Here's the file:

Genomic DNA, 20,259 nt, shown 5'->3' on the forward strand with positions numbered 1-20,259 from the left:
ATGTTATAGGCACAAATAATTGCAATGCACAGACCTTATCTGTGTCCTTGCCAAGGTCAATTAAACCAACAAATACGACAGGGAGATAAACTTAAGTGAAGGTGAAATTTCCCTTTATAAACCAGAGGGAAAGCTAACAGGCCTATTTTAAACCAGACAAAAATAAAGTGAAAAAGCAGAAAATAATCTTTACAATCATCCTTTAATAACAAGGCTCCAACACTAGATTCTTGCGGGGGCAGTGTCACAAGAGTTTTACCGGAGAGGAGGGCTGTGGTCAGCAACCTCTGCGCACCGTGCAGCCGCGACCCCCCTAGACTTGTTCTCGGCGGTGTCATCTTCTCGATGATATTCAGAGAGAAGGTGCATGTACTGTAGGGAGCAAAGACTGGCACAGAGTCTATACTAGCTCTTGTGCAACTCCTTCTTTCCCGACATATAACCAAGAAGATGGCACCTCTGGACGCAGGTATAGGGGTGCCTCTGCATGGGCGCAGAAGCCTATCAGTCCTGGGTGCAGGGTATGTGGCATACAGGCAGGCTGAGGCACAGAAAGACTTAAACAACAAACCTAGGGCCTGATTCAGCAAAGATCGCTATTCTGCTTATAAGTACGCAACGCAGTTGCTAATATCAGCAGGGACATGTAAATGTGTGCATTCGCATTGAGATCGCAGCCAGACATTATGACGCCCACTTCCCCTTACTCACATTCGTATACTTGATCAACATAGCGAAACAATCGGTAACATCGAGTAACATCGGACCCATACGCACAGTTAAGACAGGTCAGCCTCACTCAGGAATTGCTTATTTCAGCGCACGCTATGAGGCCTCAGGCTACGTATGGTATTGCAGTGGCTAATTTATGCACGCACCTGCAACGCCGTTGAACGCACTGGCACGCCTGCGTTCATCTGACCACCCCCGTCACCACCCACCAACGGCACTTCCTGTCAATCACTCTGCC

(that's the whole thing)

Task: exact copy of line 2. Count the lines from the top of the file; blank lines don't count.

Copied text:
ATGTTATAGGCACAAATAATTGCAATGCACAGACCTTATCTGTGTCCTTGCCAAGGTCAATTAAACCAACAAATACGACAGGGAGATAAACTTAAGTGAAGGTGAAATTTCCCTTTATAAACCAGAGGGAAAGCTAACAGGCCTATTTTAAACCAGACAAAAATAAAGTGAAAAAGCAGAAAATAATCTTTACAATCATCCTTTAATAACAAGGCTCCAACACTAGATTCTTGCGGGGGCAGTGTCACAAGAGTTTTACCGGAGAGGAGGGCTGTGGTCAGCAACCTCTGCGCACCGTGCAGCCGCGACCCCCCTAGACTTGTTCTCGGCGGTGTCATCTTCTCGATGATATTCAGAGAGAAGGTGCATGTACTGTAGGGAGCAAAGACTGGCACAGAGTCTATACTAGCTCTTGTGCAACTCCTTCTTTCCCGACATATAACCAAGAAGATGGCACCTCTGGACGCAGGTATAGGGGTGCCTCTGCATGGGCGCAGAAGCCTATCAGTCCTGGGTGCAGGGTATGTGGCATACAGGCAGGCTGAGGCACAGAAAGACTTAAACAACAAACCTAGGGCCTGATTCAGCAAAGATCGCTATTCTGCTTATAAGTACGCAACGCAGTTGCTAATATCAGCAGGGACATGTAAATGTGTGCATTCGCATTGAGATCGCAGCCAGACATTATGACGCCCACTTCCCCTTACTCACATTCGTATACTTGATCAACATAGCGAAACAATCGGTAACATCGAGTAACATCGGACCCATACGCACAGTTAAGACAGGTCAGCCTCACTCAGGAATTGCTTATTTCAGCGCACGCTATGAGGCCTCAGGCTACGTATGGTATTGCAGTGGCTAATTTATGCACGCACCTGCAACGCCGTTGAACGCACTGGCACGCCTGCGTTCATCTGACCACCCCCGTCACCACCCACCAACGGCACTTCCTGTCAATCACTCTGCC